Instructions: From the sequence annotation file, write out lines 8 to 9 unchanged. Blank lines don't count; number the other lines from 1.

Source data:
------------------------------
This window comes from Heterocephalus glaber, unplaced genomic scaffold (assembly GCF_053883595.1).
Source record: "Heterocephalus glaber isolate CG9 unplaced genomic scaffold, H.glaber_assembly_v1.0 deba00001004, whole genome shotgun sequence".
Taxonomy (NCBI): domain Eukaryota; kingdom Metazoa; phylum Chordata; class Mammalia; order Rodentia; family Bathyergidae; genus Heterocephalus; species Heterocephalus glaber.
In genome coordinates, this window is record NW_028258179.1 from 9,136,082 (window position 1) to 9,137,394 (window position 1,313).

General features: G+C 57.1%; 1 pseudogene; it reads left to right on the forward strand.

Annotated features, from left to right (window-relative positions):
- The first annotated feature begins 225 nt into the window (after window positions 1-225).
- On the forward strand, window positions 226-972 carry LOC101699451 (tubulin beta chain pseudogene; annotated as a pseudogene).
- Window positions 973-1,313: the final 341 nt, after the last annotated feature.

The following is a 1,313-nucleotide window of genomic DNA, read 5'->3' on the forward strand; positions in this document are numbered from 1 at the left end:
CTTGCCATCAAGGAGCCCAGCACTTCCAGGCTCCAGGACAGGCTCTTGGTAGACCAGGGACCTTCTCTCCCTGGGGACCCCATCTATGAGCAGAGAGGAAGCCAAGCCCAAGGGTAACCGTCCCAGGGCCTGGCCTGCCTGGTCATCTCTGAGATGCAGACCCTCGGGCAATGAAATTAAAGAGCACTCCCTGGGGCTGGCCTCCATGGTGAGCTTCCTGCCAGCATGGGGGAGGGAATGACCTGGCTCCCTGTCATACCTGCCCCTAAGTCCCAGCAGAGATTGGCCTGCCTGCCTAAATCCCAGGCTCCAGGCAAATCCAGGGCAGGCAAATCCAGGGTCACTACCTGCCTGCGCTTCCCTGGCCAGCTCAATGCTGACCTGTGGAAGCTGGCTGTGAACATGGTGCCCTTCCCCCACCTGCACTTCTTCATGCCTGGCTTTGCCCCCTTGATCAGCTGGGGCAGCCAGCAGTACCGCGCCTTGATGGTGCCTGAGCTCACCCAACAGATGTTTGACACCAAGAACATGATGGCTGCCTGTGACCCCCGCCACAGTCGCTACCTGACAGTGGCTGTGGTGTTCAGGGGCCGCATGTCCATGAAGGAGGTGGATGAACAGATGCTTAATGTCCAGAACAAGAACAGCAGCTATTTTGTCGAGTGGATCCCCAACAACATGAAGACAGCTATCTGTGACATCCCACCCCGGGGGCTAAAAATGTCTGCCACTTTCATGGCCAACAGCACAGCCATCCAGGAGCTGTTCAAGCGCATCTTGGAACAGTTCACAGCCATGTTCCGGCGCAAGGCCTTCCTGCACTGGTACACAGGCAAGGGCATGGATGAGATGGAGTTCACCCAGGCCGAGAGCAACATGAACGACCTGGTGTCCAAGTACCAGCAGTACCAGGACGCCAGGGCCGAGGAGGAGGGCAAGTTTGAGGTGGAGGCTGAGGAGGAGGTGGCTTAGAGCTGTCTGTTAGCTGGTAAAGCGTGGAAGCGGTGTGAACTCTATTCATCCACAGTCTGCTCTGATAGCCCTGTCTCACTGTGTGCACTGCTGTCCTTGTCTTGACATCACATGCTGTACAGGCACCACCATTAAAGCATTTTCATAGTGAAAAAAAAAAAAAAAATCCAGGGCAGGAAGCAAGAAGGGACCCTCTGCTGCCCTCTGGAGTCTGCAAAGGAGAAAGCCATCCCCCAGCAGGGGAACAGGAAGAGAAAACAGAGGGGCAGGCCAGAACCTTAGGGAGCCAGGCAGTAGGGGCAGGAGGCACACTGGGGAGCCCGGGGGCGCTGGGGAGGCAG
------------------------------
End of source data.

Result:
- On the forward strand, window positions 226-972 carry LOC101699451 (tubulin beta chain pseudogene; annotated as a pseudogene).
- Window positions 973-1,313: the final 341 nt, after the last annotated feature.